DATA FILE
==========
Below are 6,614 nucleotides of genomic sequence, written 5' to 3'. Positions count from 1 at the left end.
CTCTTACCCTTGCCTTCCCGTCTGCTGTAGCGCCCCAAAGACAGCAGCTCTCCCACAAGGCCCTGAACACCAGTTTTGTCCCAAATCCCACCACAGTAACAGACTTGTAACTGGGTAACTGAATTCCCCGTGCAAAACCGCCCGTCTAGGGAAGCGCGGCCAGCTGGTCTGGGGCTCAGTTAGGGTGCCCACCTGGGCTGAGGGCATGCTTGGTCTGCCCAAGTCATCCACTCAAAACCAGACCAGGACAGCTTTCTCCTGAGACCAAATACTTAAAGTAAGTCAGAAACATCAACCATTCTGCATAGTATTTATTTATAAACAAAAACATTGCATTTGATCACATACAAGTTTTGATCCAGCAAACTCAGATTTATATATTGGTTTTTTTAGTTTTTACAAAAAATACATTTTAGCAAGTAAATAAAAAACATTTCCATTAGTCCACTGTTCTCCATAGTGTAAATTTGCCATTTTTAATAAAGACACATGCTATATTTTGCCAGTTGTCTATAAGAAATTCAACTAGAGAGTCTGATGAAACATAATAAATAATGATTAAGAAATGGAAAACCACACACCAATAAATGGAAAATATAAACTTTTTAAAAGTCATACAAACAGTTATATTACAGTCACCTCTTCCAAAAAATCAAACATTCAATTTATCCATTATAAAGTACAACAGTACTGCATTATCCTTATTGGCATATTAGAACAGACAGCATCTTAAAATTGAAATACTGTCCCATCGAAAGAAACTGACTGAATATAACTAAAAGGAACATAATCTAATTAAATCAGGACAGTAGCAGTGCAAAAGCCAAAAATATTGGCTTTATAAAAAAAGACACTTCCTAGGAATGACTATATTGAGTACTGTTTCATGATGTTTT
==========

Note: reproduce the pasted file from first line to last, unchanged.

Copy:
Below are 6,614 nucleotides of genomic sequence, written 5' to 3'. Positions count from 1 at the left end.
CTCTTACCCTTGCCTTCCCGTCTGCTGTAGCGCCCCAAAGACAGCAGCTCTCCCACAAGGCCCTGAACACCAGTTTTGTCCCAAATCCCACCACAGTAACAGACTTGTAACTGGGTAACTGAATTCCCCGTGCAAAACCGCCCGTCTAGGGAAGCGCGGCCAGCTGGTCTGGGGCTCAGTTAGGGTGCCCACCTGGGCTGAGGGCATGCTTGGTCTGCCCAAGTCATCCACTCAAAACCAGACCAGGACAGCTTTCTCCTGAGACCAAATACTTAAAGTAAGTCAGAAACATCAACCATTCTGCATAGTATTTATTTATAAACAAAAACATTGCATTTGATCACATACAAGTTTTGATCCAGCAAACTCAGATTTATATATTGGTTTTTTTAGTTTTTACAAAAAATACATTTTAGCAAGTAAATAAAAAACATTTCCATTAGTCCACTGTTCTCCATAGTGTAAATTTGCCATTTTTAATAAAGACACATGCTATATTTTGCCAGTTGTCTATAAGAAATTCAACTAGAGAGTCTGATGAAACATAATAAATAATGATTAAGAAATGGAAAACCACACACCAATAAATGGAAAATATAAACTTTTTAAAAGTCATACAAACAGTTATATTACAGTCACCTCTTCCAAAAAATCAAACATTCAATTTATCCATTATAAAGTACAACAGTACTGCATTATCCTTATTGGCATATTAGAACAGACAGCATCTTAAAATTGAAATACTGTCCCATCGAAAGAAACTGACTGAATATAACTAAAAGGAACATAATCTAATTAAATCAGGACAGTAGCAGTGCAAAAGCCAAAAATATTGGCTTTATAAAAAAAGACACTTCCTAGGAATGACTATATTGAGTACTGTTTCATGATGTTTT